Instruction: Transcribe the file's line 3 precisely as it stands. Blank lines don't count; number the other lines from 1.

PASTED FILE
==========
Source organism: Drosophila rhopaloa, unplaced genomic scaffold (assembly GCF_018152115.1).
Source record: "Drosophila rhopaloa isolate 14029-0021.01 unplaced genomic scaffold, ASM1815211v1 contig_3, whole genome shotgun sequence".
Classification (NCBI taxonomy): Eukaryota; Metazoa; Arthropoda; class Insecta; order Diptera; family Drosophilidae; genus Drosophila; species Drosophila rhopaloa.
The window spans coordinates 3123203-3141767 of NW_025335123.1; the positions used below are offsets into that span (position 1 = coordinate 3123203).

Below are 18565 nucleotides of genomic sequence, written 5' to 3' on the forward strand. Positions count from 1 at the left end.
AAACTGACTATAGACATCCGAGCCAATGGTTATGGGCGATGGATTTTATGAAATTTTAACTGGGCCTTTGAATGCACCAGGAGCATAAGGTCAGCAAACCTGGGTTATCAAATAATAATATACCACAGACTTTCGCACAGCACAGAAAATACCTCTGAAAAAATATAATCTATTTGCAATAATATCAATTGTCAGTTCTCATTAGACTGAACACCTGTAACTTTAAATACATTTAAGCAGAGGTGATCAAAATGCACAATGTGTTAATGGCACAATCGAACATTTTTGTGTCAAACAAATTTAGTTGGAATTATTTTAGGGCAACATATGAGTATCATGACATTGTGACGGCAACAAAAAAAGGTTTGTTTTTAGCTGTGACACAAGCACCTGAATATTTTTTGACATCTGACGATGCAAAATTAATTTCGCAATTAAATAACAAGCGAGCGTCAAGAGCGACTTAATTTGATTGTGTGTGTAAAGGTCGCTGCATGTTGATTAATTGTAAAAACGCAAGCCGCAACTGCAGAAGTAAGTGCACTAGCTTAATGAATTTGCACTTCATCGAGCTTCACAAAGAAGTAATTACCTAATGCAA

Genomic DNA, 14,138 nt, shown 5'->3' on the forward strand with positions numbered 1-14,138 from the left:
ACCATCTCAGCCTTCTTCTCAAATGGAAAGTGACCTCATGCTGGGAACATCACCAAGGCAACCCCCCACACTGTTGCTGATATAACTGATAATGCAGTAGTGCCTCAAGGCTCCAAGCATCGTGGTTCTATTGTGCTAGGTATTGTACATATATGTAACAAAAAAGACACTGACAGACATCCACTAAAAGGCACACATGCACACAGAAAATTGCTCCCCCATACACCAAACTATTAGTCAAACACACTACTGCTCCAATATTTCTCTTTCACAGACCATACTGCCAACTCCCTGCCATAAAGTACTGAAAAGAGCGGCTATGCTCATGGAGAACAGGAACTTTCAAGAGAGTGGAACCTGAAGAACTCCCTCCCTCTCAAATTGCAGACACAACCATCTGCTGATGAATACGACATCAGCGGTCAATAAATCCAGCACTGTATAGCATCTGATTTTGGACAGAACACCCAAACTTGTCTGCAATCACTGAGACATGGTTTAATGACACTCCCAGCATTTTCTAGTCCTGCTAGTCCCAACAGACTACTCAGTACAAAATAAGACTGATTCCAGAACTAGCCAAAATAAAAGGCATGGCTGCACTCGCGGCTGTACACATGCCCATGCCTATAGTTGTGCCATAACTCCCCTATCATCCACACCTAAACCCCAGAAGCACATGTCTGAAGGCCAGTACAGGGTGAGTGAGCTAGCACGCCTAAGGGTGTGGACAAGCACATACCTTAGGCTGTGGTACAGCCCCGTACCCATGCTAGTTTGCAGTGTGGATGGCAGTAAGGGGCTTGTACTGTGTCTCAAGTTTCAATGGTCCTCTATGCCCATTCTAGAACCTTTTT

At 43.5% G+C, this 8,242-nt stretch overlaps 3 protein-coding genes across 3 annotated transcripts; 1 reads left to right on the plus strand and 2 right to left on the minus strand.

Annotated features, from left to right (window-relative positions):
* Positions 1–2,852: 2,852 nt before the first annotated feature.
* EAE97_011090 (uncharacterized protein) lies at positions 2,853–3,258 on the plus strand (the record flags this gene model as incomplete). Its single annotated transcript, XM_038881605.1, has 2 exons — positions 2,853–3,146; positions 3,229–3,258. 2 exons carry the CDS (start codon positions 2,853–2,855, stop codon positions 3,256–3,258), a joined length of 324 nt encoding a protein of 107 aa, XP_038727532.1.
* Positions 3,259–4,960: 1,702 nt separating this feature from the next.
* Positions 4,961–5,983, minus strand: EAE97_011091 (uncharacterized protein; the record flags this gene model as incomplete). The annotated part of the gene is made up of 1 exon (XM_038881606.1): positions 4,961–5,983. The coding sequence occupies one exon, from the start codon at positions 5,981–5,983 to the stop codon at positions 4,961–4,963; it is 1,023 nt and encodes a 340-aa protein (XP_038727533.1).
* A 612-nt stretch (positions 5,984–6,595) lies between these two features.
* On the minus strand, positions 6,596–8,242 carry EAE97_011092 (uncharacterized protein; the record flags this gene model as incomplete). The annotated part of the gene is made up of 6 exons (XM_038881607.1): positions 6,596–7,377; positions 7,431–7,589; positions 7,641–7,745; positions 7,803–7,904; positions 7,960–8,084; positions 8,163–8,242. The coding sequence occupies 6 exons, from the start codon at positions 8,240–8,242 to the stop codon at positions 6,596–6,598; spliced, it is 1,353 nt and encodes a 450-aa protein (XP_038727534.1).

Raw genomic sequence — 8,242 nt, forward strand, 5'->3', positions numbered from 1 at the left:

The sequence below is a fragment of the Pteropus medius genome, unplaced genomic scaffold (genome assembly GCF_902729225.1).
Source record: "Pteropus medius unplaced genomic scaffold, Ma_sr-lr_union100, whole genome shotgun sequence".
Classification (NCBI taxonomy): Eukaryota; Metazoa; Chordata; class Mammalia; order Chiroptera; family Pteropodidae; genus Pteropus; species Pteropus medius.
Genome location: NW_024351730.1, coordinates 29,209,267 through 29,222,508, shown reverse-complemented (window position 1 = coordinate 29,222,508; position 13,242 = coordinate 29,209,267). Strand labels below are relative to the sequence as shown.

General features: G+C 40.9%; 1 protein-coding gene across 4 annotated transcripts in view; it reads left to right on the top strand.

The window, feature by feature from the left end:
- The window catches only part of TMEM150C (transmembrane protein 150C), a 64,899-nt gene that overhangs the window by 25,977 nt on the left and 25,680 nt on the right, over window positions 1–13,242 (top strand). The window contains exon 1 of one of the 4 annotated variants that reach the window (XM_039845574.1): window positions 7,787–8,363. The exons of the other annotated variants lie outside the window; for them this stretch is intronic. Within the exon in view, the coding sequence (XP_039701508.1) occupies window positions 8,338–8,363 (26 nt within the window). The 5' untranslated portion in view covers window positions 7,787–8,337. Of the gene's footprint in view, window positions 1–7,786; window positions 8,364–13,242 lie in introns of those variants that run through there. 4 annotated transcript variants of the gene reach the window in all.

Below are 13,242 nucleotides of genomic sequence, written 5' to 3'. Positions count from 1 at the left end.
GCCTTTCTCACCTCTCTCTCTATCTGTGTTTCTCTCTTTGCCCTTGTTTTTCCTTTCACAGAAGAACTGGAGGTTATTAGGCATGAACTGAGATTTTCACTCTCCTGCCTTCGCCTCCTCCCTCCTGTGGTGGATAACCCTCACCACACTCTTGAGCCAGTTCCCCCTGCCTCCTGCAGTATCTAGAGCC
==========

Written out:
Classification (NCBI taxonomy): Eukaryota; Metazoa; Arthropoda; class Insecta; order Diptera; family Drosophilidae; genus Drosophila; species Drosophila rhopaloa.